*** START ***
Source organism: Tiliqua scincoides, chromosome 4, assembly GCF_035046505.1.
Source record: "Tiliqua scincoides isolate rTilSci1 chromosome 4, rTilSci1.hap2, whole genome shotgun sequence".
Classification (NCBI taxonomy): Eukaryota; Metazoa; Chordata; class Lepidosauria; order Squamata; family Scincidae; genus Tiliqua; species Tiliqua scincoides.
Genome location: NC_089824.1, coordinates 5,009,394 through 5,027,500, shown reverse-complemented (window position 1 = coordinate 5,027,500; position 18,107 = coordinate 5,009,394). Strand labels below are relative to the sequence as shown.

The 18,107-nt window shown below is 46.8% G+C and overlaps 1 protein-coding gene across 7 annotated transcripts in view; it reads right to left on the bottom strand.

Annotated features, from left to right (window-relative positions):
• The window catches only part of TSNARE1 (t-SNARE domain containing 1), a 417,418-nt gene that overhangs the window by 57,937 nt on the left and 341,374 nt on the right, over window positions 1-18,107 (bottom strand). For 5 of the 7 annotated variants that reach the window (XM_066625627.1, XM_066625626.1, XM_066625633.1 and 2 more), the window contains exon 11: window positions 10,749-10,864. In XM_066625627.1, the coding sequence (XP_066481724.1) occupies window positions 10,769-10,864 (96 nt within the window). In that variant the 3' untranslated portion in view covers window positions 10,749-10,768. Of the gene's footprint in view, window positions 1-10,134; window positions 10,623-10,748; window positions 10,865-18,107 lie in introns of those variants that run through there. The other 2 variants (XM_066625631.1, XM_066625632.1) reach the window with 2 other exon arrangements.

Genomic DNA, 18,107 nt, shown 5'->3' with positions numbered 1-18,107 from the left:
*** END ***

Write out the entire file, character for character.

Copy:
Source organism: Tiliqua scincoides, chromosome 4, assembly GCF_035046505.1.
Source record: "Tiliqua scincoides isolate rTilSci1 chromosome 4, rTilSci1.hap2, whole genome shotgun sequence".
Classification (NCBI taxonomy): Eukaryota; Metazoa; Chordata; class Lepidosauria; order Squamata; family Scincidae; genus Tiliqua; species Tiliqua scincoides.
Genome location: NC_089824.1, coordinates 5,009,394 through 5,027,500, shown reverse-complemented (window position 1 = coordinate 5,027,500; position 18,107 = coordinate 5,009,394). Strand labels below are relative to the sequence as shown.

The 18,107-nt window shown below is 46.8% G+C and overlaps 1 protein-coding gene across 7 annotated transcripts in view; it reads right to left on the bottom strand.

Annotated features, from left to right (window-relative positions):
• The window catches only part of TSNARE1 (t-SNARE domain containing 1), a 417,418-nt gene that overhangs the window by 57,937 nt on the left and 341,374 nt on the right, over window positions 1-18,107 (bottom strand). For 5 of the 7 annotated variants that reach the window (XM_066625627.1, XM_066625626.1, XM_066625633.1 and 2 more), the window contains exon 11: window positions 10,749-10,864. In XM_066625627.1, the coding sequence (XP_066481724.1) occupies window positions 10,769-10,864 (96 nt within the window). In that variant the 3' untranslated portion in view covers window positions 10,749-10,768. Of the gene's footprint in view, window positions 1-10,134; window positions 10,623-10,748; window positions 10,865-18,107 lie in introns of those variants that run through there. The other 2 variants (XM_066625631.1, XM_066625632.1) reach the window with 2 other exon arrangements.

Genomic DNA, 18,107 nt, shown 5'->3' with positions numbered 1-18,107 from the left: